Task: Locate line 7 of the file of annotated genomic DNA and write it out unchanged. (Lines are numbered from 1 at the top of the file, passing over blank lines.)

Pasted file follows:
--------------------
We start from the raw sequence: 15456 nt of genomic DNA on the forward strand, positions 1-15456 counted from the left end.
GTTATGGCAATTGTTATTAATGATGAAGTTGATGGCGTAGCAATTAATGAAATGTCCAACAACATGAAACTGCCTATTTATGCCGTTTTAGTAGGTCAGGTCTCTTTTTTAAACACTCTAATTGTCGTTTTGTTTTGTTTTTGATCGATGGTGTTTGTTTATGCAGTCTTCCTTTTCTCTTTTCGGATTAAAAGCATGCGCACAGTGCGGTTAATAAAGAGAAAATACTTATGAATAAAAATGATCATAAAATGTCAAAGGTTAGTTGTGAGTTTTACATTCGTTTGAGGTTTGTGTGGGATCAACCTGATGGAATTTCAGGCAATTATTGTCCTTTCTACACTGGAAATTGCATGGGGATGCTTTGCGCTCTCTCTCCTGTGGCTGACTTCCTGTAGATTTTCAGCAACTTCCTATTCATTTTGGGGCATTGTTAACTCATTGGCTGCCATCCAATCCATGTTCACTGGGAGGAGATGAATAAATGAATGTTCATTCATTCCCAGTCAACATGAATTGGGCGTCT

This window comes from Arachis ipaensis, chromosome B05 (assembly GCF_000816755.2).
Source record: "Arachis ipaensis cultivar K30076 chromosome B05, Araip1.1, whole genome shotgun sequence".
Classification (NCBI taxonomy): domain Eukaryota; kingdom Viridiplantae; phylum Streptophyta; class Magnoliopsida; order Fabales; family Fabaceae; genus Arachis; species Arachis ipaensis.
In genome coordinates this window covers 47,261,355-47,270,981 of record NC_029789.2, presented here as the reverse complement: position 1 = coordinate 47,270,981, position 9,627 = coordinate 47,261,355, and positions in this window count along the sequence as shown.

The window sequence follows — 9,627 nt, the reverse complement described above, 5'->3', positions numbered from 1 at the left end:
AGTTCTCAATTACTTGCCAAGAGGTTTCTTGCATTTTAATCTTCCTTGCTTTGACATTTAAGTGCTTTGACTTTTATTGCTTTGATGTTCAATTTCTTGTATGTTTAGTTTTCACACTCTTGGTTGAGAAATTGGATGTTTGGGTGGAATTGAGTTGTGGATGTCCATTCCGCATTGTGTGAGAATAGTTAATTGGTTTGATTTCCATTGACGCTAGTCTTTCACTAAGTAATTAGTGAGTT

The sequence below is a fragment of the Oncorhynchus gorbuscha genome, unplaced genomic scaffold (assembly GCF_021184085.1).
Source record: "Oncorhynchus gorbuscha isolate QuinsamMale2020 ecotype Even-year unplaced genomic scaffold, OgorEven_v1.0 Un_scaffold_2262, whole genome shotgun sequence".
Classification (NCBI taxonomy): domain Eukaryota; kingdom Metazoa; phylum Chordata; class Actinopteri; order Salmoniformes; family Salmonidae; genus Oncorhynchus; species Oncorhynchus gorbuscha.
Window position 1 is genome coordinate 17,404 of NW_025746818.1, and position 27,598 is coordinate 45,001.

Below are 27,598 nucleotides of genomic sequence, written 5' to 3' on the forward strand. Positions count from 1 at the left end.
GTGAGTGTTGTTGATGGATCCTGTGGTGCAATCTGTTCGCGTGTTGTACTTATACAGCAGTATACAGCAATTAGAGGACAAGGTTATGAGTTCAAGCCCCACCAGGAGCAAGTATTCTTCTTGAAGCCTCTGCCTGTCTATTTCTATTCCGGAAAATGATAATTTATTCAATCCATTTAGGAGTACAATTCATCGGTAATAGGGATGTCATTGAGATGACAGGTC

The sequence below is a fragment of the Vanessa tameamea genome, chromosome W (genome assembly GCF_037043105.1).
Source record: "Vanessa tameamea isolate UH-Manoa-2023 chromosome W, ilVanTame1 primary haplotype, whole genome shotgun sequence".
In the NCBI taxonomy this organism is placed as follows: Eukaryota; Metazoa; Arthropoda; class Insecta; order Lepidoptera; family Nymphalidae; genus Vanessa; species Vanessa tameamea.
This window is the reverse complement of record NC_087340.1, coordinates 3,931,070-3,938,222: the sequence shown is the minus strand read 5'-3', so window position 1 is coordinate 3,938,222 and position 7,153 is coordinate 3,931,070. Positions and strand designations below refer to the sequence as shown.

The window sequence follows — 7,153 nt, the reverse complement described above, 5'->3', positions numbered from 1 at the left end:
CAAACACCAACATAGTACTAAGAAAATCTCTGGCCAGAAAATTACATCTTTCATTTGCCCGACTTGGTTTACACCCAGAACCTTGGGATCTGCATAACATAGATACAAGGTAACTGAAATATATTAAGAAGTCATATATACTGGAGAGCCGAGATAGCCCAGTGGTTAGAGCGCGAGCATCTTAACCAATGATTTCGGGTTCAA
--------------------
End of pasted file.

The window sequence follows — 9,627 nt, the reverse complement described above, 5'->3', positions numbered from 1 at the left end: